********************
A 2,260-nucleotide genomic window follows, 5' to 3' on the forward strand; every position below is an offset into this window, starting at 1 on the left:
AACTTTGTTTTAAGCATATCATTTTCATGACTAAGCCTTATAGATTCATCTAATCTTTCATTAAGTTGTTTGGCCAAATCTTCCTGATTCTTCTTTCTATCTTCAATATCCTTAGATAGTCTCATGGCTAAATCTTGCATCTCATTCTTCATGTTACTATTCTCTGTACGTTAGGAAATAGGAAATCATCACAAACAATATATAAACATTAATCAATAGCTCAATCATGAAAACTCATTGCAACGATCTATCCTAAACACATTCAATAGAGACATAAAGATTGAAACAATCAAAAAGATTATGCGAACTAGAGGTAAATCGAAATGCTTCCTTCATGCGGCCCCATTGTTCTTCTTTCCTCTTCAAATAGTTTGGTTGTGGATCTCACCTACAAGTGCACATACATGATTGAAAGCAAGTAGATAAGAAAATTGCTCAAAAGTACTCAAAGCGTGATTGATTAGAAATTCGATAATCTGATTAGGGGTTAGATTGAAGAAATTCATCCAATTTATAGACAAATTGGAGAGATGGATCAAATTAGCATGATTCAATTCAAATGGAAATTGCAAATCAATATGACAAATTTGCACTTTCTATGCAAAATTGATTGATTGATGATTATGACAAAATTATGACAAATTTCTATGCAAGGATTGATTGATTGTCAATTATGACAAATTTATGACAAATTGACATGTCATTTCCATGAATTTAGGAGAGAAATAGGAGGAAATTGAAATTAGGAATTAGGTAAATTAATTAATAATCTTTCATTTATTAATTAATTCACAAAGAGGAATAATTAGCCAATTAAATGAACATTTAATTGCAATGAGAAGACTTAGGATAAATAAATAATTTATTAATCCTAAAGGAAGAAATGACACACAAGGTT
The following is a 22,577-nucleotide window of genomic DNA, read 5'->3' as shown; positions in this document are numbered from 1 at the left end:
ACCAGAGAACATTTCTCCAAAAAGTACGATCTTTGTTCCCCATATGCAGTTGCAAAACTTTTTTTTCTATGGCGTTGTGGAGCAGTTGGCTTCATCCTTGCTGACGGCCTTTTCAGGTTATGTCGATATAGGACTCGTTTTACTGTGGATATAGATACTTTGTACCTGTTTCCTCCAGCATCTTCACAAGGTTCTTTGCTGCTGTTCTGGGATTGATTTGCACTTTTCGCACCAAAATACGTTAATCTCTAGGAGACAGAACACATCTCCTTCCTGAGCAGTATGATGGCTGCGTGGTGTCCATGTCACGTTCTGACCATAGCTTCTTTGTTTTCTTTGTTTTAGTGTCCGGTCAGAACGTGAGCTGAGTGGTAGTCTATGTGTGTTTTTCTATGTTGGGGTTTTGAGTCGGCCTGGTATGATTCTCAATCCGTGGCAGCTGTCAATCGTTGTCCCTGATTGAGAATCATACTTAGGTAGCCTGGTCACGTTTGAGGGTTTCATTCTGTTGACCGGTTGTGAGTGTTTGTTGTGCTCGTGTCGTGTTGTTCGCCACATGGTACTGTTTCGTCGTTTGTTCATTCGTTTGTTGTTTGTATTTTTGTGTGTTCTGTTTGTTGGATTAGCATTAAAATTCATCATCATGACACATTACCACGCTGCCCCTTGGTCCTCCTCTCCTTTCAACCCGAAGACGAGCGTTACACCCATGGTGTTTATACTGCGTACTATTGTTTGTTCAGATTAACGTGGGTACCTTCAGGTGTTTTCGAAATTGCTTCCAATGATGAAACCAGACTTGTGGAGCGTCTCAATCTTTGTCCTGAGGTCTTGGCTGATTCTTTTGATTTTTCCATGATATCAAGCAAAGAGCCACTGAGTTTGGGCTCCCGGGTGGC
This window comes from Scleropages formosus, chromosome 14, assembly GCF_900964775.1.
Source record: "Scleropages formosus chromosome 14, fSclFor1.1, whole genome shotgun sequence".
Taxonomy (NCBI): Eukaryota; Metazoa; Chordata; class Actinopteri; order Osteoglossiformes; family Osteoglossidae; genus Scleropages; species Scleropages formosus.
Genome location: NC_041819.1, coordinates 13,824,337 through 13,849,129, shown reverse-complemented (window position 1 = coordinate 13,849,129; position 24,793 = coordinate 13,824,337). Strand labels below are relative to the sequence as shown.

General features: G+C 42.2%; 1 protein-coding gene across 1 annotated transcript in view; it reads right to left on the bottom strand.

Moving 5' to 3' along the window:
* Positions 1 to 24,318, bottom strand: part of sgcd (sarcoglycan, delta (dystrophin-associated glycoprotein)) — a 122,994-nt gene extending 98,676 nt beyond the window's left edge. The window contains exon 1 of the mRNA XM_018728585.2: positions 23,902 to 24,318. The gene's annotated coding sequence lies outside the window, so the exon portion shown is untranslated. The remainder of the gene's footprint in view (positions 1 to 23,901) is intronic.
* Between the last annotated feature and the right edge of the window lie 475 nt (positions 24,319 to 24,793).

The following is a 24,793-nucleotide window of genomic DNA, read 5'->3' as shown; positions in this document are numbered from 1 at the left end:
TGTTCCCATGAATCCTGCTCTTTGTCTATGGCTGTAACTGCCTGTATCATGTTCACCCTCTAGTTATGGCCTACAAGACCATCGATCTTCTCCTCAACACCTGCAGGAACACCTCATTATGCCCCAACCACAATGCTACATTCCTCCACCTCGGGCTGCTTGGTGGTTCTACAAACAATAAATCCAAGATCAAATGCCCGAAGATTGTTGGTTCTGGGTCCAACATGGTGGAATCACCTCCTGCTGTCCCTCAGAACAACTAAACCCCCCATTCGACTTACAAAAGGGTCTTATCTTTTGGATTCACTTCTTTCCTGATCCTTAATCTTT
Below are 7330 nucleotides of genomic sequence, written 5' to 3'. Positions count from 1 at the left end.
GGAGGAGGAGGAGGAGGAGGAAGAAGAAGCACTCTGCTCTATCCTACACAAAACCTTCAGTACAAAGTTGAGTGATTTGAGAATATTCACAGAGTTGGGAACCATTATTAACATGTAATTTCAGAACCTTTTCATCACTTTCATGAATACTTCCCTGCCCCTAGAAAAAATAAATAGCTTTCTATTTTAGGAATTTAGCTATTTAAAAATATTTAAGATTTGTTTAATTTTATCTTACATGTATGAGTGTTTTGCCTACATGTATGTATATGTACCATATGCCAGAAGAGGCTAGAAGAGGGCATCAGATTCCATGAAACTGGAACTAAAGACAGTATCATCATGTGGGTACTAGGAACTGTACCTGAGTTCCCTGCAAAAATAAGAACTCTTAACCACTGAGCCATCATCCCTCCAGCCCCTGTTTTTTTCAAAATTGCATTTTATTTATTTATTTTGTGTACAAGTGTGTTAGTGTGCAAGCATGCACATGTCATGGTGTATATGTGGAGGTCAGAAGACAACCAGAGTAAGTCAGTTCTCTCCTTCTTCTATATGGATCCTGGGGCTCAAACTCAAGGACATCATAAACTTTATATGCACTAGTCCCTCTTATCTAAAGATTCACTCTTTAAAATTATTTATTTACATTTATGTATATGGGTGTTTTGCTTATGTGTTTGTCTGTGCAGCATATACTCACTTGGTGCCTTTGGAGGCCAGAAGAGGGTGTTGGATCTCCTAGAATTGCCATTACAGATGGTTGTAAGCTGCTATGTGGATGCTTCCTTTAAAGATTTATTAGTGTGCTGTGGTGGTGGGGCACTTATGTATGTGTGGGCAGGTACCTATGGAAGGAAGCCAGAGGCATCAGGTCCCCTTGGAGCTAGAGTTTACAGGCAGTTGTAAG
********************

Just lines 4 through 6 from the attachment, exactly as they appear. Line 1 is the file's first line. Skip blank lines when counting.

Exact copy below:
ACCAGAGAACATTTCTCCAAAAAGTACGATCTTTGTTCCCCATATGCAGTTGCAAAACTTTTTTTTCTATGGCGTTGTGGAGCAGTTGGCTTCATCCTTGCTGACGGCCTTTTCAGGTTATGTCGATATAGGACTCGTTTTACTGTGGATATAGATACTTTGTACCTGTTTCCTCCAGCATCTTCACAAGGTTCTTTGCTGCTGTTCTGGGATTGATTTGCACTTTTCGCACCAAAATACGTTAATCTCTAGGAGACAGAACACATCTCCTTCCTGAGCAGTATGATGGCTGCGTGGTGTCCATGTCACGTTCTGACCATAGCTTCTTTGTTTTCTTTGTTTTAGTGTCCGGTCAGAACGTGAGCTGAGTGGTAGTCTATGTGTGTTTTTCTATGTTGGGGTTTTGAGTCGGCCTGGTATGATTCTCAATCCGTGGCAGCTGTCAATCGTTGTCCCTGATTGAGAATCATACTTAGGTAGCCTGGTCACGTTTGAGGGTTTCATTCTGTTGACCGGTTGTGAGTGTTTGTTGTGCTCGTGTCGTGTTGTTCGCCACATGGTACTGTTTCGTCGTTTGTTCATTCGTTTGTTGTTTGTATTTTTGTGTGTTCTGTTTGTTGGATTAGCATTAAAATTCATCATCATGACACATTACCACGCTGCCCCTTGGTCCTCCTCTCCTTTCAACCCGAAGACGAGCGTTACACCCATGGTGTTTATACTGCGTACTATTGTTTGTTCAGATTAACGTGGGTACCTTCAGGTGTTTTCGAAATTGCTTCCAATGATGAAACCAGACTTGTGGAGCGTCTCAATCTTTGTCCTGAGGTCTTGGCTGATTCTTTTGATTTTTCCATGATATCAAGCAAAGAGCCACTGAGTTTGGGCTCCCGGGTGGC
This window comes from Scleropages formosus, chromosome 14, assembly GCF_900964775.1.
Source record: "Scleropages formosus chromosome 14, fSclFor1.1, whole genome shotgun sequence".